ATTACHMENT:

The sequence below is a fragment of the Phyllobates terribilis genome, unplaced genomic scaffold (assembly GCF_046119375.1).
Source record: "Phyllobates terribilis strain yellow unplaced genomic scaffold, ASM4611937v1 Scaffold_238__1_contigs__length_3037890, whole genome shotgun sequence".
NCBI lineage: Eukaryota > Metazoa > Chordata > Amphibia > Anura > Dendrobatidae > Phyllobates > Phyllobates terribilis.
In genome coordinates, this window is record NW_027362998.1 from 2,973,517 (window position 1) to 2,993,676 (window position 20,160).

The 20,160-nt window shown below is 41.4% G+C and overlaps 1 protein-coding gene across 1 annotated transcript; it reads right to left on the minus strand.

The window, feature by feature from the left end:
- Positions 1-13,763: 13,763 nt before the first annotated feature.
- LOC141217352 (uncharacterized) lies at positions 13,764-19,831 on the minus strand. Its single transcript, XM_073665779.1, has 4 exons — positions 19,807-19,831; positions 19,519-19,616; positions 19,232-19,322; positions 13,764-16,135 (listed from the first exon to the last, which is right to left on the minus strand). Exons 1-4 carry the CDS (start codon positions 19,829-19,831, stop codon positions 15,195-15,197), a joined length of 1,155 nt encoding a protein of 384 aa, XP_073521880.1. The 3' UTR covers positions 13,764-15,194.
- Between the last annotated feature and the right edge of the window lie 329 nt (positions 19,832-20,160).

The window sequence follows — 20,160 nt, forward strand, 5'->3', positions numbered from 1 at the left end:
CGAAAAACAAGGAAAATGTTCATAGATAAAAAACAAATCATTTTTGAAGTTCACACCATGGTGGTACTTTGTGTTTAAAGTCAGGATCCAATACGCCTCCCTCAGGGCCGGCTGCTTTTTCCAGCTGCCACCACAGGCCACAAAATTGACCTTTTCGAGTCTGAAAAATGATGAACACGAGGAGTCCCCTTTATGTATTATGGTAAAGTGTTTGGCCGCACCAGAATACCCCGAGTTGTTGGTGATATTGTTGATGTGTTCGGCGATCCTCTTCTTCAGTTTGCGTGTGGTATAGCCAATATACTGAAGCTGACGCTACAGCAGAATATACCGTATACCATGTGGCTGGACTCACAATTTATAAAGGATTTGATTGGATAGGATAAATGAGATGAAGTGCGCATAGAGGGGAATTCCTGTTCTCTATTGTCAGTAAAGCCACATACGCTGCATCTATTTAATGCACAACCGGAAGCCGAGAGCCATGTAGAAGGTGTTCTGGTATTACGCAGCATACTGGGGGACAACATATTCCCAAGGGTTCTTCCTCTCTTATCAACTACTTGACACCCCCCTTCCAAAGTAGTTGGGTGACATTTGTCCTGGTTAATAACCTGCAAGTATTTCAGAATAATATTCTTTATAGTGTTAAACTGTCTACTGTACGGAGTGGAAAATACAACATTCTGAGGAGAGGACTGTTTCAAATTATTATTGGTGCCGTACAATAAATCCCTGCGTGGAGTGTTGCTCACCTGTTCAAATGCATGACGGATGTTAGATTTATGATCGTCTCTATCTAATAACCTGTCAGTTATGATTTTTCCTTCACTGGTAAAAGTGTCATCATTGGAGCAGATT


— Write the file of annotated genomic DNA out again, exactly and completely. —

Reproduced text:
The sequence below is a fragment of the Phyllobates terribilis genome, unplaced genomic scaffold (assembly GCF_046119375.1).
Source record: "Phyllobates terribilis strain yellow unplaced genomic scaffold, ASM4611937v1 Scaffold_238__1_contigs__length_3037890, whole genome shotgun sequence".
NCBI lineage: Eukaryota > Metazoa > Chordata > Amphibia > Anura > Dendrobatidae > Phyllobates > Phyllobates terribilis.
In genome coordinates, this window is record NW_027362998.1 from 2,973,517 (window position 1) to 2,993,676 (window position 20,160).

The 20,160-nt window shown below is 41.4% G+C and overlaps 1 protein-coding gene across 1 annotated transcript; it reads right to left on the minus strand.

The window, feature by feature from the left end:
- Positions 1-13,763: 13,763 nt before the first annotated feature.
- LOC141217352 (uncharacterized) lies at positions 13,764-19,831 on the minus strand. Its single transcript, XM_073665779.1, has 4 exons — positions 19,807-19,831; positions 19,519-19,616; positions 19,232-19,322; positions 13,764-16,135 (listed from the first exon to the last, which is right to left on the minus strand). Exons 1-4 carry the CDS (start codon positions 19,829-19,831, stop codon positions 15,195-15,197), a joined length of 1,155 nt encoding a protein of 384 aa, XP_073521880.1. The 3' UTR covers positions 13,764-15,194.
- Between the last annotated feature and the right edge of the window lie 329 nt (positions 19,832-20,160).

The window sequence follows — 20,160 nt, forward strand, 5'->3', positions numbered from 1 at the left end:
CGAAAAACAAGGAAAATGTTCATAGATAAAAAACAAATCATTTTTGAAGTTCACACCATGGTGGTACTTTGTGTTTAAAGTCAGGATCCAATACGCCTCCCTCAGGGCCGGCTGCTTTTTCCAGCTGCCACCACAGGCCACAAAATTGACCTTTTCGAGTCTGAAAAATGATGAACACGAGGAGTCCCCTTTATGTATTATGGTAAAGTGTTTGGCCGCACCAGAATACCCCGAGTTGTTGGTGATATTGTTGATGTGTTCGGCGATCCTCTTCTTCAGTTTGCGTGTGGTATAGCCAATATACTGAAGCTGACGCTACAGCAGAATATACCGTATACCATGTGGCTGGACTCACAATTTATAAAGGATTTGATTGGATAGGATAAATGAGATGAAGTGCGCATAGAGGGGAATTCCTGTTCTCTATTGTCAGTAAAGCCACATACGCTGCATCTATTTAATGCACAACCGGAAGCCGAGAGCCATGTAGAAGGTGTTCTGGTATTACGCAGCATACTGGGGGACAACATATTCCCAAGGGTTCTTCCTCTCTTATCAACTACTTGACACCCCCCTTCCAAAGTAGTTGGGTGACATTTGTCCTGGTTAATAACCTGCAAGTATTTCAGAATAATATTCTTTATAGTGTTAAACTGTCTACTGTACGGAGTGGAAAATACAACATTCTGAGGAGAGGACTGTTTCAAATTATTATTGGTGCCGTACAATAAATCCCTGCGTGGAGTGTTGCTCACCTGTTCAAATGCATGACGGATGTTAGATTTATGATCGTCTCTATCTAATAACCTGTCAGTTATGATTTTTCCTTCACTGGTAAAAGTGTCATCATTGGAGCAGATT